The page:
My great-grandfather built the house in 1872, in Stony Point, Michigan. My grandfather was a farmer. He worked his father’s farm, along side his dad, and they grew vegetables together. He made a meager living by selling the vegetables from the back of a horse-drawn wagon, going door to door in that small town.
My grandmother raised seven children, the first born in 1906 and the last, my father, born in 1922. Sixteen years, seven kids. Dad told me once that his mom had a beautiful singing voice and loved to play the organ.
Shortly after the birth of my father, my grandmother was institutionalized with what they referred to as a “nervous breakdown”. Back in those days, I suppose post-partem blues had not been figured out and there was no quick fix for depression. So my grandma lived out her remaining days in an “institution”. One can only imagine what that meant.
My grandpa loved his whiskey. He used to chop wood for firewood and sell it to the neighbors to earn “money for the drink”.
My dad was about seven when the oldest daughter took all of the kids, hand in hand, and went door to door, and found foster parents for each and every one of them. This way, they could “all stick together”. All of the kids lived within a stone’s throw of each other, and they remained close all their lives.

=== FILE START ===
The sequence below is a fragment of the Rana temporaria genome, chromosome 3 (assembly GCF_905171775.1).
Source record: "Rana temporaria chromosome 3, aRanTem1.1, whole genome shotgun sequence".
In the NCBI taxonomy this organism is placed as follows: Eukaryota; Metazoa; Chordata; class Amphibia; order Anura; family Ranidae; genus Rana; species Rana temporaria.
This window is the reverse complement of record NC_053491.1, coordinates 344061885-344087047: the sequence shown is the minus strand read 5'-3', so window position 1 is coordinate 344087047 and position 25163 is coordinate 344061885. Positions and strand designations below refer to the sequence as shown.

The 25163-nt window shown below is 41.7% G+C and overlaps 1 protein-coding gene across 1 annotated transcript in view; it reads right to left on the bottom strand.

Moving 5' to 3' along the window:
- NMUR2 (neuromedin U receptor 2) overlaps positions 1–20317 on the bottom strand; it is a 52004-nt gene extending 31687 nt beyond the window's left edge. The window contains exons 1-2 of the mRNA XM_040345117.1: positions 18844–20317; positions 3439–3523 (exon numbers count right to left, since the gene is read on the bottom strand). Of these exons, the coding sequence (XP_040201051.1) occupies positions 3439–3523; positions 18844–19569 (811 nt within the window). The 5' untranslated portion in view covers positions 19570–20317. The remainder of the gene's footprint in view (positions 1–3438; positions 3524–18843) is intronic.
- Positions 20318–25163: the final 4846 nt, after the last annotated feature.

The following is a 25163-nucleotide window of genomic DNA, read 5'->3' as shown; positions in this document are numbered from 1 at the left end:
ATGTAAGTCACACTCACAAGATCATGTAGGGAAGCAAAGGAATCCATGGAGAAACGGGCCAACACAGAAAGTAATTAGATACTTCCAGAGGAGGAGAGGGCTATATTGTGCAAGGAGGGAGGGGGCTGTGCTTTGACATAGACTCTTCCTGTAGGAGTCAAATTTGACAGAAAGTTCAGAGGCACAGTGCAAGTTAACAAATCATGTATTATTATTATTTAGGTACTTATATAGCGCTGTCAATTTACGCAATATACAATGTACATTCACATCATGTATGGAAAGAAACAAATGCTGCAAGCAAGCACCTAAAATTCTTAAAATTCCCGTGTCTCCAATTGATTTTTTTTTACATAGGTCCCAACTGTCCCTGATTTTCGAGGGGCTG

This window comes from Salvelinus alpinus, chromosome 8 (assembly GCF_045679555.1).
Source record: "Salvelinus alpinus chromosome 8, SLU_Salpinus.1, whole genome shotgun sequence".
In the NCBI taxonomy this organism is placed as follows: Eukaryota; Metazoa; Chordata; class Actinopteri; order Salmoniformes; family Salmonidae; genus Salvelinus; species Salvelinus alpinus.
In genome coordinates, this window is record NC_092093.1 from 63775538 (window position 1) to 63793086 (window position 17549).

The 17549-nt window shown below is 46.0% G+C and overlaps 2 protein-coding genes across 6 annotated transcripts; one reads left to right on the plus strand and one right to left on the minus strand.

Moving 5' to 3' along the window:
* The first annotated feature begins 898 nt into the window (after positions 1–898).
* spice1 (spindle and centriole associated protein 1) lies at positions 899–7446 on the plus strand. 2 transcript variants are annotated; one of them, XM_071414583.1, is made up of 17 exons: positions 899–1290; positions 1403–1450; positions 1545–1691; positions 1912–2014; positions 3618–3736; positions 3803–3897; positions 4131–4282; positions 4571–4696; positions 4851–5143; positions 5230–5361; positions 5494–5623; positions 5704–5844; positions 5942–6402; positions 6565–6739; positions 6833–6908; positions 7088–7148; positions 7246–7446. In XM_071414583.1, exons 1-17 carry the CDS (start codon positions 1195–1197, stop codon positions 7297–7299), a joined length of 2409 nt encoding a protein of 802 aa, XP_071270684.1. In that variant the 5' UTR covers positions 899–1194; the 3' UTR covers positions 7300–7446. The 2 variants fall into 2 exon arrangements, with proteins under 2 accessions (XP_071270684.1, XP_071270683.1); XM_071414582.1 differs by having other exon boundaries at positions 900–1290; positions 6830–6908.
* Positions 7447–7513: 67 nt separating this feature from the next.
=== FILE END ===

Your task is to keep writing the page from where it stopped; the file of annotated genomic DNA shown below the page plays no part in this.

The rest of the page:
Think about that for a minute. Can you imagine? Siblings playing in the street and then returning to their respective foster homes for dinner? Unimaginable. Yet I have never heard one story about the sadness that must have dwell in those sweet kids’ hearts. Only good memories.
It is with this back story that I find it absolutely fascinating that these brothers and sisters grew up with a strong faith, boundless sense of humor, most of them with beautiful singing voices and hard-working dispositions. Yes, the drink found its way into the veins of a couple of them, including my father, but so did all of those wonderful qualities.
Thank you, Grandma and Grandpa. God bless you for doing your best during a time of incredible hardship. Thank you for bringing my dad into the world, and my Auntie E, and all the rest. Thank you for what I know must have been a few years of boundless love, lots of singing, laughing, and living life to the fullest. You planted the seed. It took hold, in spite of shaky roots! It mattered. You would be very proud.